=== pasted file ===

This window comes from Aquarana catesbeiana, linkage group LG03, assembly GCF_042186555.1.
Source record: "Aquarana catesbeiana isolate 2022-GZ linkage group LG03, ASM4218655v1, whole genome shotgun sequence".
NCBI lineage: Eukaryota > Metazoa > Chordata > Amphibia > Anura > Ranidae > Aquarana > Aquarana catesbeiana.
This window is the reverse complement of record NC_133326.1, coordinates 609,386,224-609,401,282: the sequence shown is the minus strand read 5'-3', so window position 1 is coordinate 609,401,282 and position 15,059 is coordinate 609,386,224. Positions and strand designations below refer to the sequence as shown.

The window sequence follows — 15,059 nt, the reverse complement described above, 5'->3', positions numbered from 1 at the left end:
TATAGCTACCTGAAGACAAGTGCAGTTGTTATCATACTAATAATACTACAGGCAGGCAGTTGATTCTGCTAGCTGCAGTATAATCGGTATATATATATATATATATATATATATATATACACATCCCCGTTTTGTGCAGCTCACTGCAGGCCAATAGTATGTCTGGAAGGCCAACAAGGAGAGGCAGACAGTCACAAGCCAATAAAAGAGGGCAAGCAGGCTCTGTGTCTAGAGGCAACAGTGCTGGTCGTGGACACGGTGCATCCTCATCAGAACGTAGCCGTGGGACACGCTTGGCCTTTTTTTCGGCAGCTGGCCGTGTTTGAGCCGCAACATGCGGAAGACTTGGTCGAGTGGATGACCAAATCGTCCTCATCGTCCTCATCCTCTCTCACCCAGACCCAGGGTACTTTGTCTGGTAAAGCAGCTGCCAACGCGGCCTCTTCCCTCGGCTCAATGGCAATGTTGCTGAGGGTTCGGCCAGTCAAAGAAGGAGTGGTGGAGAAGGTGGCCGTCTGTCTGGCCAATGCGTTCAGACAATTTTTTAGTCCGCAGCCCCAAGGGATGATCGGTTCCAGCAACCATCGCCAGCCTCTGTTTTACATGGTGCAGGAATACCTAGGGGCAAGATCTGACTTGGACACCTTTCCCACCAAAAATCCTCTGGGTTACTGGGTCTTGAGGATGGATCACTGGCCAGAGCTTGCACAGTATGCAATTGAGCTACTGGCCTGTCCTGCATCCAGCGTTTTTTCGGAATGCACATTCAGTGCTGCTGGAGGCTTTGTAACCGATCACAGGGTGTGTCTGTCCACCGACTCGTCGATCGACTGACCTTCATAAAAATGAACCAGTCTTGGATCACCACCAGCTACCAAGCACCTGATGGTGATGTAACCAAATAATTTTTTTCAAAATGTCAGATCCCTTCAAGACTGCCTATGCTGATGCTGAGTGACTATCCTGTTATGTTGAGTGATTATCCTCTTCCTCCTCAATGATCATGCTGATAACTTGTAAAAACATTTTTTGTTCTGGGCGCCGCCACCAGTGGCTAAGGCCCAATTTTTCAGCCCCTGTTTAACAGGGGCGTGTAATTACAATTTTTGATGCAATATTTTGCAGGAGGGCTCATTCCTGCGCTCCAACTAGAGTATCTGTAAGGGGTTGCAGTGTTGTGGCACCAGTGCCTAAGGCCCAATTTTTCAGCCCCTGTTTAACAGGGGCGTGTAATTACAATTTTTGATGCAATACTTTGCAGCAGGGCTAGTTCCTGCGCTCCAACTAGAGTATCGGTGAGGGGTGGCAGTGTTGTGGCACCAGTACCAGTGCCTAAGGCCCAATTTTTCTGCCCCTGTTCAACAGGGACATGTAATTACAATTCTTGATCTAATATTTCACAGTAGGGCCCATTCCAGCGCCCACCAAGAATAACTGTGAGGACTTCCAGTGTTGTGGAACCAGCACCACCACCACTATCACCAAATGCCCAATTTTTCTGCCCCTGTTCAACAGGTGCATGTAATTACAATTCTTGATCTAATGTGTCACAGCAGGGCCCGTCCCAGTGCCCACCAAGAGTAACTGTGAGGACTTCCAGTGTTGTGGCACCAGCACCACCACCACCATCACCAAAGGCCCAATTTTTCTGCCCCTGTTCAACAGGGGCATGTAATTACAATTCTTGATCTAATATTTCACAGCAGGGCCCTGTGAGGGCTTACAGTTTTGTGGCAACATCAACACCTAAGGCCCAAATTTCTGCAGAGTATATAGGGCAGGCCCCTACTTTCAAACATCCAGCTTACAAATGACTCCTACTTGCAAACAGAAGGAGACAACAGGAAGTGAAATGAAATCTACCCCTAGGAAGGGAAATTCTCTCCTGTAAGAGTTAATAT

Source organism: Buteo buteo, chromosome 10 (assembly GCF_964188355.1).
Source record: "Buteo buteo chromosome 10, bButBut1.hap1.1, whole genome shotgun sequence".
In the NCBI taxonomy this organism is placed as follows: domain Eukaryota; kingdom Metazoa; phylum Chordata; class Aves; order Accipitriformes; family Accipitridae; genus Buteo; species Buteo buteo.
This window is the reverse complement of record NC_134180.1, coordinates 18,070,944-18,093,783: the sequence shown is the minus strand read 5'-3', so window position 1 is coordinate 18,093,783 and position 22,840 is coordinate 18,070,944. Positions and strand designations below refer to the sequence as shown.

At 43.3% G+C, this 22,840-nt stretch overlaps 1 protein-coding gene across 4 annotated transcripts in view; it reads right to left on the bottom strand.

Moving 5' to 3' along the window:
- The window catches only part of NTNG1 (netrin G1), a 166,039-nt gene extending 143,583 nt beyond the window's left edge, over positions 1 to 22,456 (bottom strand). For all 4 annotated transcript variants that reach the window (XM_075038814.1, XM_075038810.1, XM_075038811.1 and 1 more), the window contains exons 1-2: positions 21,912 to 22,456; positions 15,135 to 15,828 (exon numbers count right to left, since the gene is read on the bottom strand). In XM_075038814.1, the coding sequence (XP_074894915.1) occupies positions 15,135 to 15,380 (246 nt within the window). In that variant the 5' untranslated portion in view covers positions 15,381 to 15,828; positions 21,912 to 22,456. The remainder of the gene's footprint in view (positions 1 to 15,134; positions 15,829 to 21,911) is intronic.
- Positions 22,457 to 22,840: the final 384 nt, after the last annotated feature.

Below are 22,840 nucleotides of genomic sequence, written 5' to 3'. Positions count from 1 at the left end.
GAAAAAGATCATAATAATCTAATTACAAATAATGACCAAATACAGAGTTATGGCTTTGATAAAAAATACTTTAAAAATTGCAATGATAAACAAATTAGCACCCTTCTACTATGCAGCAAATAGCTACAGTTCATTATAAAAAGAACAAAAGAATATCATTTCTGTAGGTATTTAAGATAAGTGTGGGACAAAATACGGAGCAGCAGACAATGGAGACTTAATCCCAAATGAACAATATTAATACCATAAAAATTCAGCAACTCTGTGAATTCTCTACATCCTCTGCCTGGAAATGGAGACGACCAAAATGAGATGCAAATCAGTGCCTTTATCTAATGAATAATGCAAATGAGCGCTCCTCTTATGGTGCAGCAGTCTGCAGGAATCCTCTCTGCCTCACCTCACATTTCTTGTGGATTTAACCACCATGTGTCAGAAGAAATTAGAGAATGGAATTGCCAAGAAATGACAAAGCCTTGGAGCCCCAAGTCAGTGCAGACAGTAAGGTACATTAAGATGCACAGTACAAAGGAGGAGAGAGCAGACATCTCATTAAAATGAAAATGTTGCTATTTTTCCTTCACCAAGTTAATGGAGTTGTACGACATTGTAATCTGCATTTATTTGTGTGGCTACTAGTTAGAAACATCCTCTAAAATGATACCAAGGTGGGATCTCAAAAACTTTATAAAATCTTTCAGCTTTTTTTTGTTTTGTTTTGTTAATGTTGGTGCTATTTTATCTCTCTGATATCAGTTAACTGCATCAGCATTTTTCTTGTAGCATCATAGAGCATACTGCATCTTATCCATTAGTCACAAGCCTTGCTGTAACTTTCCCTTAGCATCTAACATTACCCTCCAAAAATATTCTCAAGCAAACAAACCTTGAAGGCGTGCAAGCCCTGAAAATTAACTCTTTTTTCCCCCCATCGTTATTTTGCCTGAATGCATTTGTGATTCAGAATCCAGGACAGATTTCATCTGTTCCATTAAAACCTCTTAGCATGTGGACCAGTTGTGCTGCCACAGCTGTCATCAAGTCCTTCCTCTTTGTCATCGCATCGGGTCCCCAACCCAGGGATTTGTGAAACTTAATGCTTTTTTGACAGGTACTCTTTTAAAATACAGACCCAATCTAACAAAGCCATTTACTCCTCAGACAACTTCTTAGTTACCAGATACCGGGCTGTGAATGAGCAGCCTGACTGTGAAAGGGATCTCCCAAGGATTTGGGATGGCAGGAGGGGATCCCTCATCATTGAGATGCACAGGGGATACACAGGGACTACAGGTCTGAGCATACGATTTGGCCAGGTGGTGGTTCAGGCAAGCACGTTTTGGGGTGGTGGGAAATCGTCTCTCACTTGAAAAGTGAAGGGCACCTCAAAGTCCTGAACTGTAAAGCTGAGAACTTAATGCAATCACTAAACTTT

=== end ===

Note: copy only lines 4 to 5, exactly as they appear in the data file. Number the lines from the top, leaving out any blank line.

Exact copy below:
This window is the reverse complement of record NC_133326.1, coordinates 609,386,224-609,401,282: the sequence shown is the minus strand read 5'-3', so window position 1 is coordinate 609,401,282 and position 15,059 is coordinate 609,386,224. Positions and strand designations below refer to the sequence as shown.

The window sequence follows — 15,059 nt, the reverse complement described above, 5'->3', positions numbered from 1 at the left end: